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      I strongly recommend watching Olay Alder’s talk, Whither Perl.

      Whence Perl? :-)

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        Wherefore Perl?

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      Dear God, please make it stop.

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        I get the downvotes, but have to agree. Perl 5 has an ecosystem and a feature-complete language. It works well in it’s niche of gluing together Unix utilities. Is there genuinely a change to Perl that the Perl community thinks is necessary for it’s continuing legacy, or; is Perl 8 an attempt to make architecting new, large programs in Perl a more justifiable decision?

        The question “What do we [the Perl community] need for Perl 8?”, when I’m sure Perl programmers are satisfied with Perl or they’d long have moved on - so maybe the question should be “Do we need Perl 8?”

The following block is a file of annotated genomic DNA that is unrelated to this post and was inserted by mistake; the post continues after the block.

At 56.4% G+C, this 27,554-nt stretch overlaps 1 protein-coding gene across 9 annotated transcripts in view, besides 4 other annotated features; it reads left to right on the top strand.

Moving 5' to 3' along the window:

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          The question is fairly simple at this point: Are there changes that can be made to Perl that are beneficial and do not make the situation worse than it already is? My answer is: No. For portability reasons, if you’re a library or utility developer, you can’t even use any new Perl feature for at least 10+ years, because that’s how long it will take before you can guarantee (?) that the new version of Perl has been widely enough distributed that your code taking advantage of the new feature will work. Perl is absolutely ubiquitous. Perl’s a nightmare, but it is a hugely successful nightmare (in terms if its ubiquitous distribution), and that success boxes it in quite tightly. Much as I don’t have any love for Raku, at least they didn’t make those changes and call it Perl 6. The only reason to use Perl at this point is either (i) you learned it 30 years ago and stopped progressing after that, or (ii) you are using it because it’s ubiquitously present wherever your code has to run. If the former, please don’t punish others for your choices, and if the latter, then you probably can’t get any value from Perl changing, and the changes will probably hurt you (because you’ll have to be very careful to avoid them, or anything downstream that relies on them).